New law requires county probation departments and theDivision of Juvenile Justice (DJJ) to provide access to online college courses to incarcerated youth and encourages new on- and off-campus partnerships for youth.
On Saturday, October 12, Governor Gavin Newsom signed into law Youth Law Center-sponsored Senate Bill 716, opening new pathways to educational opportunity and success for youth in California detention facilities.
The bill, authored by Senator Holly Mitchell, requires county probation departments and the Division of Juvenile Justice (DJJ) to partner with public community colleges and universities to provide access to online academic and career technical programs to youth currently in detention who have completed their high school diploma or California equivalency certificate.
While serious juvenile crime has decreased across the state, annual costs to incarcerate one child in juvenile hall have skyrocketed to an average of $284,700—far exceeding the cost of tuition and housing at the most expensive private universities in the nation. Yet, many youth who have completed their high school diploma or equivalent currently receive no education programming in detention, when they could be working towards a college degree or preparing to enroll in college upon return to their home and community. This void disparately impacts youth of color, primarily black and Latinx students, who are overrepresented in the juvenile justice system.
“Youth with juvenile justice system involvement want to go to college,” says Lucy Salcido Carter, policy advocate for Youth Law Center. “While our ultimate goal is to see youth in their families and communities rather than in detention, this new law helps address one harm that youth suffer while incarcerated: educational neglect. SB 716 provides high school graduates in detention access to a postsecondary education that can expedite their successful return to the community. And it paves the way for all youth with juvenile justice system involvement to be able to go to college.”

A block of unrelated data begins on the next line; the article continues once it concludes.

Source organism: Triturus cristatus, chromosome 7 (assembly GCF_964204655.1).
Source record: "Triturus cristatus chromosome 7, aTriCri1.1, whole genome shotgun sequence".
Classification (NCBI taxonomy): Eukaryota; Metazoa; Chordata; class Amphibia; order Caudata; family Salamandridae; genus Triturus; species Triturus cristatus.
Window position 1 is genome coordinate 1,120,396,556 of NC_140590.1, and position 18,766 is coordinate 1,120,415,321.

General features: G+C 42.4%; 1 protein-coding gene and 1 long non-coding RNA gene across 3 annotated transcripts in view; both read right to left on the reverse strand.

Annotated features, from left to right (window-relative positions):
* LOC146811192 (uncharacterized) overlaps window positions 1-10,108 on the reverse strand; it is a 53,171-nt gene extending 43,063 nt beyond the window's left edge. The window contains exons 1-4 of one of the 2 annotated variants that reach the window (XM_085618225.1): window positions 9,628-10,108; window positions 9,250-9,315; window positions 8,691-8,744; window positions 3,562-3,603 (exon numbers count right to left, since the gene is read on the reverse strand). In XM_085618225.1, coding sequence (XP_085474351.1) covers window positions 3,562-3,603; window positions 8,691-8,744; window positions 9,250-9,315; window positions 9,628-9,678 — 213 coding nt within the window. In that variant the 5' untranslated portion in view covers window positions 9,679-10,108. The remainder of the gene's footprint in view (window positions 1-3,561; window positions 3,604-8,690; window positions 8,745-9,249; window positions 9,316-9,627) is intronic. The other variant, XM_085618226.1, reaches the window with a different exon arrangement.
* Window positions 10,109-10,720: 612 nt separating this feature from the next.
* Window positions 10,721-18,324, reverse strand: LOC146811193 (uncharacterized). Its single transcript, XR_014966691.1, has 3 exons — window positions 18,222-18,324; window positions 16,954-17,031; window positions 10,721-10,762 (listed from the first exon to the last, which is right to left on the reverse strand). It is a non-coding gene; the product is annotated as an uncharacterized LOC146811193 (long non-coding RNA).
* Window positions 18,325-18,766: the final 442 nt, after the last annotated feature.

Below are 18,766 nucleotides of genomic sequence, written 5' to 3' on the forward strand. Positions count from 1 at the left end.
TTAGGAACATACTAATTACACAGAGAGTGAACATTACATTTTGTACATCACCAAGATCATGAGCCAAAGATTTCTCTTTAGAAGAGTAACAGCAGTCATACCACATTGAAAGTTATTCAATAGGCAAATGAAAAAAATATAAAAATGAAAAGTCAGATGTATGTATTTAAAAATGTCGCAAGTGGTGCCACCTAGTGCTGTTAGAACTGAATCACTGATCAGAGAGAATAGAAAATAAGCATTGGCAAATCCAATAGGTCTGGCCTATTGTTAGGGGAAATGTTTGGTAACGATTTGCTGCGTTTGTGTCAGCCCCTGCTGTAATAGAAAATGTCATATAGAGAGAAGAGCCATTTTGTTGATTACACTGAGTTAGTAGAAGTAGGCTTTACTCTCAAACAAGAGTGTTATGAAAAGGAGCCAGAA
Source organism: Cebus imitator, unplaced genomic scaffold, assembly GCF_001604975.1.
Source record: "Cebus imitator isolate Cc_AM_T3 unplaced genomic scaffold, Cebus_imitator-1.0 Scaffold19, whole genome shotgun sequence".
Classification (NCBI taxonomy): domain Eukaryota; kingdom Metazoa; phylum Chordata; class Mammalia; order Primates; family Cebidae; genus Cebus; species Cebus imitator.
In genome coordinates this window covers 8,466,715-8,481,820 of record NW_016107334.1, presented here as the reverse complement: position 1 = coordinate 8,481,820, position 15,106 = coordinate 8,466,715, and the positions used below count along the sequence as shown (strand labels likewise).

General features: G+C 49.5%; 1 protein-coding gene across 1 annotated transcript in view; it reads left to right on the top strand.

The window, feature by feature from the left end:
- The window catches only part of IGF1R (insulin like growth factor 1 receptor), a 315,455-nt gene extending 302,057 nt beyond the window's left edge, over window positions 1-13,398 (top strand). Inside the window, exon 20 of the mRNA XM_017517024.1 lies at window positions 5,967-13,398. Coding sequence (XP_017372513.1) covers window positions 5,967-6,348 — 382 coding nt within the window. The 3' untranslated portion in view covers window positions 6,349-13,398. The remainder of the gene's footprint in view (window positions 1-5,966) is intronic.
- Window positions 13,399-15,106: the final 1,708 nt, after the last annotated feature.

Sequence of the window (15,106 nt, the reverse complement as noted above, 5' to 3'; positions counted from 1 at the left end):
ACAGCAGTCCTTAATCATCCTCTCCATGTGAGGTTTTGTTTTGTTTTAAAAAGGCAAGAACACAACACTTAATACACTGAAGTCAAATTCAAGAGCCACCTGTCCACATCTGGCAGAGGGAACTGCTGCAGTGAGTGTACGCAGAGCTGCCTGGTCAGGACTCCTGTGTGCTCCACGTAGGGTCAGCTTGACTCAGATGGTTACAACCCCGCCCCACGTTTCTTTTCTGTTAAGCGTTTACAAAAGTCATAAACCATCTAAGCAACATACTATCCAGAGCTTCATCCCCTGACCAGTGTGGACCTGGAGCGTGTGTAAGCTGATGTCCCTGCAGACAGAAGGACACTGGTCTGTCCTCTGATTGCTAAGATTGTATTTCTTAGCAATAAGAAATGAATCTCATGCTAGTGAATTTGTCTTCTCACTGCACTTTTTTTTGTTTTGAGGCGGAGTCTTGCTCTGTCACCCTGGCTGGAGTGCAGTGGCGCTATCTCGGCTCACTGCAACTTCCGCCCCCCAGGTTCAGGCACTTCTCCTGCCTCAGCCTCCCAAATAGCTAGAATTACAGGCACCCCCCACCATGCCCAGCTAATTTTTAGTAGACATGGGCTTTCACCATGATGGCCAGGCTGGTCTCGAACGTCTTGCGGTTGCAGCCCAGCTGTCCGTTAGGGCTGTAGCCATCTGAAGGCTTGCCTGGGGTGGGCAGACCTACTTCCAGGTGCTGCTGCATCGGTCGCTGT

SB 716 supports opportunities for youth to start their college education while in detention and prepares them to continue their studies on campus when they leave the facility. The bill also encourages partnerships with local college campuses to serve youth in the community, allowing movement towards college as a diversion strategy.
San Mateo County Community College District is a key partner in this statewide work to expand educational opportunities for vulnerable youth and in 2018 co-hosted with Youth Law Center the first Pathways to Higher Education conference in California. The district’s Project Change is a model program that offers college courses to incarcerated youth, wrap-around support services on campus for students with juvenile justice system involvement, and opportunities for student leadership and civic engagement.
Project Change founder, Katie Bliss, and students in the program testified in support of SB 716 in Senate and Assembly policy committee hearings.
“Access to higher education for anyone who seeks it is a central mission for all California community colleges and is particularly important for populations who have historically been underrepresented in college. SB 716 embodies this mission,” says Bliss. “Young people in juvenile detention are motivated to pursue their college education and when given the opportunity, become leaders and scholars. This legislation marks a critical milestone in the incredible movement happening across California to ensure our youth have educational equity.”
Youth Law Center will work closely with Project Change and other partners to support the implementation of Senate Bill 716, as part of ongoing statewide efforts to bring more Pathways to Higher Education to system-impacted youth.
For more information about Youth Law Center’s Pathways to Higher Education work, visit: www.ylc.org/pathways. For more information about San Mateo County Community College District’s Project Change, visit: https://collegeofsanmateo.edu/projectchange/.